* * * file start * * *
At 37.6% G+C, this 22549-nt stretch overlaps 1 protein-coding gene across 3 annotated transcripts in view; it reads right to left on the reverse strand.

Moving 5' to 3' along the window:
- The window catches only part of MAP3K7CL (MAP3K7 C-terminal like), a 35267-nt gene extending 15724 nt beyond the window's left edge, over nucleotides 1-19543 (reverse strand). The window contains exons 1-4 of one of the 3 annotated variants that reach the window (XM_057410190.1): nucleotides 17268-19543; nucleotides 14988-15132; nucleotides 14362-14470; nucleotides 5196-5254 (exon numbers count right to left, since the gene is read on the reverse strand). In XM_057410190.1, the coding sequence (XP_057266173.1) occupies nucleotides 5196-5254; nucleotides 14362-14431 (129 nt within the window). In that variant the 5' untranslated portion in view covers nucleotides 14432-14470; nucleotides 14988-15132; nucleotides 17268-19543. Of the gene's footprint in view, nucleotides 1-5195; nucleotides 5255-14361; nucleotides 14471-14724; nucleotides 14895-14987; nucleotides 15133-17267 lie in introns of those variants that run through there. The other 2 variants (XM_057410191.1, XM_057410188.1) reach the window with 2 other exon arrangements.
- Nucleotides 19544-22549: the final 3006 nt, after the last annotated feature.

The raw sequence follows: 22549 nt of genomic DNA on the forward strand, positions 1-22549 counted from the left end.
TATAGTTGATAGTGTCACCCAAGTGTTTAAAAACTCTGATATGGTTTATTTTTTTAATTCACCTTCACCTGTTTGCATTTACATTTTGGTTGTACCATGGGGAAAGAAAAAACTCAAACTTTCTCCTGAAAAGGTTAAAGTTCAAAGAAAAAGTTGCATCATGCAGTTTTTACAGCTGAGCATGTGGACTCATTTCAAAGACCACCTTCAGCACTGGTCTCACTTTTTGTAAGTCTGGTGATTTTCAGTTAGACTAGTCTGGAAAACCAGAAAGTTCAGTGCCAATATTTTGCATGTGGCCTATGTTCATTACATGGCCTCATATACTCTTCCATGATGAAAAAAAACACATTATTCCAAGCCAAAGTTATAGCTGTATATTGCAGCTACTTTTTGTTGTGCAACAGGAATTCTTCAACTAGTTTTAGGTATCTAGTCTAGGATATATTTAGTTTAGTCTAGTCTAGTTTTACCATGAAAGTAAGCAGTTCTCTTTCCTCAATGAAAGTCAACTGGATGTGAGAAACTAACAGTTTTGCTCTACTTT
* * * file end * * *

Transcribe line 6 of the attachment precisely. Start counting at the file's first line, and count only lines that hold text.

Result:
TATAGTTGATAGTGTCACCCAAGTGTTTAAAAACTCTGATATGGTTTATTTTTTTAATTCACCTTCACCTGTTTGCATTTACATTTTGGTTGTACCATGGGGAAAGAAAAAACTCAAACTTTCTCCTGAAAAGGTTAAAGTTCAAAGAAAAAGTTGCATCATGCAGTTTTTACAGCTGAGCATGTGGACTCATTTCAAAGACCACCTTCAGCACTGGTCTCACTTTTTGTAAGTCTGGTGATTTTCAGTTAGACTAGTCTGGAAAACCAGAAAGTTCAGTGCCAATATTTTGCATGTGGCCTATGTTCATTACATGGCCTCATATACTCTTCCATGATGAAAAAAAACACATTATTCCAAGCCAAAGTTATAGCTGTATATTGCAGCTACTTTTTGTTGTGCAACAGGAATTCTTCAACTAGTTTTAGGTATCTAGTCTAGGATATATTTAGTTTAGTCTAGTCTAGTTTTACCATGAAAGTAAGCAGTTCTCTTTCCTCAATGAAAGTCAACTGGATGTGAGAAACTAACAGTTTTGCTCTACTTT